Are China and Russia moving too fast on the coronavirus vaccine?

Kent Kroeger
8 min readSep 22, 2020

By Kent R. Kroeger (September 22, 2020)

Images combined from a 3D medical animation, depicting the shape of coronavirus as well as the cross-sectional view. Image shows the major elements including the Spike S protein, HE protein, viral envelope, and helical RNA (Image by; used under the Creative Commons Attribution-Share Alike 4.0 International license.)

In May, the University of Minnesota’s Center for Infectious Disease Research and Policy (CIDRAP) — one of the world’s leading research centers on infectious diseases — issued a warning about any expectations of a coronavirus vaccine being available soon or 100 percent effective once available.

Among CIDRAP’s recommendations for policymakers were these two warnings:

States, territories, and tribal health authorities should plan for the worst-case scenario, including no vaccine availability or herd immunity.

Risk communication messaging from government officials should incorporate the concept that this pandemic will not be over soon and that people need to be prepared for possible periodic resurgences of disease over the next 2 years.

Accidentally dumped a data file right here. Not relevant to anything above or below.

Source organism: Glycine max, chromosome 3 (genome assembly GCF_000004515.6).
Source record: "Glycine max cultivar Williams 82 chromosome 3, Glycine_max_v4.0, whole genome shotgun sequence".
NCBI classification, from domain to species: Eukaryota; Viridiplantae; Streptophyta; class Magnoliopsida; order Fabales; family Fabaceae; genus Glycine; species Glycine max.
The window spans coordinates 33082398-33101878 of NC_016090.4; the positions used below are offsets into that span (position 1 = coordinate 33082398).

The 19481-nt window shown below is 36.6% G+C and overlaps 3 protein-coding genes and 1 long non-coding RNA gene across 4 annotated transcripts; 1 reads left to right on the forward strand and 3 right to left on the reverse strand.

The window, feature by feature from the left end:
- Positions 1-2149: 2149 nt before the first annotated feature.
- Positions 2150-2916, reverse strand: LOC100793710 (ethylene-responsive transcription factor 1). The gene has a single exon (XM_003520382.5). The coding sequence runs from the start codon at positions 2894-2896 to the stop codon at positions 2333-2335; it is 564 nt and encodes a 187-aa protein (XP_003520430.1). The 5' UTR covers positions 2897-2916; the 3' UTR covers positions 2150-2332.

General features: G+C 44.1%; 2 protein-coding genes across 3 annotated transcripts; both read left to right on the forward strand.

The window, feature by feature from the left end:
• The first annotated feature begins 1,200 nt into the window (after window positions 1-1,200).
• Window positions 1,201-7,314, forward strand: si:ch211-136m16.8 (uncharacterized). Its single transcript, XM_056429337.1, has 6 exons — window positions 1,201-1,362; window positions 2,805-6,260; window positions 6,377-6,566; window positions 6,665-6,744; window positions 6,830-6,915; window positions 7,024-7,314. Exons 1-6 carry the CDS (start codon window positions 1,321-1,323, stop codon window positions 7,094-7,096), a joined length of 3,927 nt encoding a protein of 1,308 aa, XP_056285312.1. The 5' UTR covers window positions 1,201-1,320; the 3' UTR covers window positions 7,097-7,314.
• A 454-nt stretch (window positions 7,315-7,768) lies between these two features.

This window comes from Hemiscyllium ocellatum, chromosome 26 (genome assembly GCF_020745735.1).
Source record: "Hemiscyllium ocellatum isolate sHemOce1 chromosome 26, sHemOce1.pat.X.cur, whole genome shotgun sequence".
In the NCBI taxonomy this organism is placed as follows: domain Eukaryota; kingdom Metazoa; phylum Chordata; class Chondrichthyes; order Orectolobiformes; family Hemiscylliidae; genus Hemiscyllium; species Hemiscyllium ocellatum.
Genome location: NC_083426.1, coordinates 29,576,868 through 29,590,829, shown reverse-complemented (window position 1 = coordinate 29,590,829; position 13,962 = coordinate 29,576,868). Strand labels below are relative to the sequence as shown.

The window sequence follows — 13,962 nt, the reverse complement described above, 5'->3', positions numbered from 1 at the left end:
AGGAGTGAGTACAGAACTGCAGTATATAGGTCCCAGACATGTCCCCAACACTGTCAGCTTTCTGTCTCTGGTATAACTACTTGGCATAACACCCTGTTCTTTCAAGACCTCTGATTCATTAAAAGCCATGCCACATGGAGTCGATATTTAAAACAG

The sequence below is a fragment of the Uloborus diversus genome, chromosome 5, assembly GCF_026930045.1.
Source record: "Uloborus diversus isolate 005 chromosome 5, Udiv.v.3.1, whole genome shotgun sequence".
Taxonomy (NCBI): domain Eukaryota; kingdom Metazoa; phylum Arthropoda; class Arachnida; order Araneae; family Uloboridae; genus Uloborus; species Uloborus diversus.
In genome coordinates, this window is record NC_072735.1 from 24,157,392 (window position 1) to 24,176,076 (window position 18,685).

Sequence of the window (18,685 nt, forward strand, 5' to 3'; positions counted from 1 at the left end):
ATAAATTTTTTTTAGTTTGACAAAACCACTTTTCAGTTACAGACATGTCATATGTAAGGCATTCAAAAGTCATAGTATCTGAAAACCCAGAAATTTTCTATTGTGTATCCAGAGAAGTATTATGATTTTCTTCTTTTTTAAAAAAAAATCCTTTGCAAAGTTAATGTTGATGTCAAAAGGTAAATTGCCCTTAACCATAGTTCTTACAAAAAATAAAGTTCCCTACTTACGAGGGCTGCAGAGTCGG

Five months later, their cautious words remain relevant.

While the world may be closer than ever to its first regulatory-approved coronavirus vaccine — at least nine vaccines are already in Stage 3 testing — there is a concern among scientists that this first vaccine may not be effective enough to achieve herd immunity (estimated to be around 60 to 70 percent of a population) and could discourage the development of significantly better alternatives.

This month, China announced it has started to deploy two state-approved coronavirus vaccines— both developed by Sinopharm, a state-owned pharmaceutical company — and has already vaccinated over 100,000 people.

Remarkable is that China is doing this while still in Phase 3 trials for the vaccines (see Figure 1 below for a description of the five stages/phases in vaccine development).

In addition to China, Russia has also approved a new coronavirus vaccine.

Scientists outside of China are predictably concerned and skeptical of China’s aggressive vaccine rollout.

“One needs to carefully conduct clinical trials of adequate size with adequate time for follow-up, look at both efficacy and safety, and those data have to be very carefully reviewed before you start giving the vaccine to people outside of a carefully designed clinical trial,” Daniel Salmon

Kent Kroeger

I am a survey and statistical consultant with over 30 -years experience measuring and analyzing public opinion (You can contact me at: